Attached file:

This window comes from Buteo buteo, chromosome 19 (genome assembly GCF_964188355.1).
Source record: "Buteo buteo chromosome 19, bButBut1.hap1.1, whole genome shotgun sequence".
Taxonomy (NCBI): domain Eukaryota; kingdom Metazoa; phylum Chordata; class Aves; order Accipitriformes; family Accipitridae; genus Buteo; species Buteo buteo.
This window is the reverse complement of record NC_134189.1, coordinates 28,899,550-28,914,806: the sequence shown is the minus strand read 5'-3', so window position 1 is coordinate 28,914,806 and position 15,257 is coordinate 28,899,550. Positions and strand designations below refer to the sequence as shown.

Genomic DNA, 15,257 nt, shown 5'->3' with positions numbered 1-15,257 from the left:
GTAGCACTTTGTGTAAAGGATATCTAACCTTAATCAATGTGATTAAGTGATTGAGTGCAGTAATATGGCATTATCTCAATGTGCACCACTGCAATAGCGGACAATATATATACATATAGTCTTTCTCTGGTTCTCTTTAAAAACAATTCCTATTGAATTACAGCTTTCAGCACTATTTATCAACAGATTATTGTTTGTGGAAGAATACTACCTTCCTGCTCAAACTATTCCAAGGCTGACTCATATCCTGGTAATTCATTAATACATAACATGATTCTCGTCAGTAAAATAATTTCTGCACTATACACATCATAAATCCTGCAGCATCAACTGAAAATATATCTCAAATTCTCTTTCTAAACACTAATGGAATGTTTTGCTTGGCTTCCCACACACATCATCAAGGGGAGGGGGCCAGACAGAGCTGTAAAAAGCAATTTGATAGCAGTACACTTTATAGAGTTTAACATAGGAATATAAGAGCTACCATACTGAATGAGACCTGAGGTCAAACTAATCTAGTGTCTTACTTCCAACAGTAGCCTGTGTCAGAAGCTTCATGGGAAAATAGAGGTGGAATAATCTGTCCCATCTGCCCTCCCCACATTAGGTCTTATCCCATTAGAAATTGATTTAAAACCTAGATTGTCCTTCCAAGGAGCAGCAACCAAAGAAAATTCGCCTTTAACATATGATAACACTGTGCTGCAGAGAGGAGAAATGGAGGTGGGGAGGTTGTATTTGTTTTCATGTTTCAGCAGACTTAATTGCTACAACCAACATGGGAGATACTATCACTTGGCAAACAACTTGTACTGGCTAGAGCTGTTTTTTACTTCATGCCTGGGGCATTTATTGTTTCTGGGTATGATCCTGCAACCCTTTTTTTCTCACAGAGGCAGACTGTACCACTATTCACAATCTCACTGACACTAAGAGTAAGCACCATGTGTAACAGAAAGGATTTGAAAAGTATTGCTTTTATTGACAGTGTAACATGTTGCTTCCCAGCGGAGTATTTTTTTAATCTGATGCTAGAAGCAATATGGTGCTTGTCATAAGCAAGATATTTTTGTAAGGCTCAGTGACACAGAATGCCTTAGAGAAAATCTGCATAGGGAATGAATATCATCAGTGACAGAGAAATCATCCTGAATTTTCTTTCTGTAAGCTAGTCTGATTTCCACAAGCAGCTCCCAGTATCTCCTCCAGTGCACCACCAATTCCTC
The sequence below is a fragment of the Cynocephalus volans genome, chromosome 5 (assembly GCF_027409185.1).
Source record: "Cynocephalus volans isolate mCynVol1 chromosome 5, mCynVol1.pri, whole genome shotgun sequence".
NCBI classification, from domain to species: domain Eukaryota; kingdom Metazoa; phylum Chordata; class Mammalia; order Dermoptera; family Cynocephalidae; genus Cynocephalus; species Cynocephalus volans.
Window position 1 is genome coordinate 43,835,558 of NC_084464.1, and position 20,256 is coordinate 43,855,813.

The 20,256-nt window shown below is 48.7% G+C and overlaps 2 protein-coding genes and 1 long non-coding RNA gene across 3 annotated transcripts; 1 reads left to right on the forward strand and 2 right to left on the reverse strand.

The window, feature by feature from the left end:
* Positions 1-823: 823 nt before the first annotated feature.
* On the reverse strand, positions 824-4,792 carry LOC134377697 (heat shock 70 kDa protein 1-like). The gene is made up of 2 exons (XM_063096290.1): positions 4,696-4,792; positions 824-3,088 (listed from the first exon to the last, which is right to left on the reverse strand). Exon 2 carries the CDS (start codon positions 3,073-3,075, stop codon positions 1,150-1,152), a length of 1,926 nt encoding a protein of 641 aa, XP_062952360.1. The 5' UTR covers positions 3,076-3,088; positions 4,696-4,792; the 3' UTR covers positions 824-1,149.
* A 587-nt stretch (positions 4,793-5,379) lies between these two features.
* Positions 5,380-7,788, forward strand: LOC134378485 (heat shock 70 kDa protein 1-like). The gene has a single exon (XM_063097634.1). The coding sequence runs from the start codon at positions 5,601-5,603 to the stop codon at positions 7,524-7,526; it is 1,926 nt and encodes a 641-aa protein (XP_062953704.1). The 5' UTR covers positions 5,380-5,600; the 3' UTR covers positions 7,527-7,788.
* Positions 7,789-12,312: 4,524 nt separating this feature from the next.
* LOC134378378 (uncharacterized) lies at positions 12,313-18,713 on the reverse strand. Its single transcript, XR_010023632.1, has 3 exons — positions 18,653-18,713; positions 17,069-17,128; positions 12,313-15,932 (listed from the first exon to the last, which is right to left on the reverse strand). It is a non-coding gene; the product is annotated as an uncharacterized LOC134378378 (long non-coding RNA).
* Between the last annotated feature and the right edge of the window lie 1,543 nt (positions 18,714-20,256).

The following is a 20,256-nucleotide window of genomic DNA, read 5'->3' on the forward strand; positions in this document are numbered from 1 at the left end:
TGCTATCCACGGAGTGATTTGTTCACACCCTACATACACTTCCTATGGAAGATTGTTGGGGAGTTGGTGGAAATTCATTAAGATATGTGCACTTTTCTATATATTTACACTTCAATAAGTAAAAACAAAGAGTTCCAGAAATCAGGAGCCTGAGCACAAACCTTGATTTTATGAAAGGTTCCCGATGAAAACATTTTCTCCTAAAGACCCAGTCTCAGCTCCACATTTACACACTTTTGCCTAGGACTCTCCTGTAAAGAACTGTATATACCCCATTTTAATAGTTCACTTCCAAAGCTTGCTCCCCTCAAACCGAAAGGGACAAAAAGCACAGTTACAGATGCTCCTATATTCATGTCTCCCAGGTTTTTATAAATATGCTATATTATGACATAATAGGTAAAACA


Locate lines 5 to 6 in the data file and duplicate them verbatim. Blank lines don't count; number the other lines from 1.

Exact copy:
Genomic DNA, 15,257 nt, shown 5'->3' with positions numbered 1-15,257 from the left:
GTAGCACTTTGTGTAAAGGATATCTAACCTTAATCAATGTGATTAAGTGATTGAGTGCAGTAATATGGCATTATCTCAATGTGCACCACTGCAATAGCGGACAATATATATACATATAGTCTTTCTCTGGTTCTCTTTAAAAACAATTCCTATTGAATTACAGCTTTCAGCACTATTTATCAACAGATTATTGTTTGTGGAAGAATACTACCTTCCTGCTCAAACTATTCCAAGGCTGACTCATATCCTGGTAATTCATTAATACATAACATGATTCTCGTCAGTAAAATAATTTCTGCACTATACACATCATAAATCCTGCAGCATCAACTGAAAATATATCTCAAATTCTCTTTCTAAACACTAATGGAATGTTTTGCTTGGCTTCCCACACACATCATCAAGGGGAGGGGGCCAGACAGAGCTGTAAAAAGCAATTTGATAGCAGTACACTTTATAGAGTTTAACATAGGAATATAAGAGCTACCATACTGAATGAGACCTGAGGTCAAACTAATCTAGTGTCTTACTTCCAACAGTAGCCTGTGTCAGAAGCTTCATGGGAAAATAGAGGTGGAATAATCTGTCCCATCTGCCCTCCCCACATTAGGTCTTATCCCATTAGAAATTGATTTAAAACCTAGATTGTCCTTCCAAGGAGCAGCAACCAAAGAAAATTCGCCTTTAACATATGATAACACTGTGCTGCAGAGAGGAGAAATGGAGGTGGGGAGGTTGTATTTGTTTTCATGTTTCAGCAGACTTAATTGCTACAACCAACATGGGAGATACTATCACTTGGCAAACAACTTGTACTGGCTAGAGCTGTTTTTTACTTCATGCCTGGGGCATTTATTGTTTCTGGGTATGATCCTGCAACCCTTTTTTTCTCACAGAGGCAGACTGTACCACTATTCACAATCTCACTGACACTAAGAGTAAGCACCATGTGTAACAGAAAGGATTTGAAAAGTATTGCTTTTATTGACAGTGTAACATGTTGCTTCCCAGCGGAGTATTTTTTTAATCTGATGCTAGAAGCAATATGGTGCTTGTCATAAGCAAGATATTTTTGTAAGGCTCAGTGACACAGAATGCCTTAGAGAAAATCTGCATAGGGAATGAATATCATCAGTGACAGAGAAATCATCCTGAATTTTCTTTCTGTAAGCTAGTCTGATTTCCACAAGCAGCTCCCAGTATCTCCTCCAGTGCACCACCAATTCCTC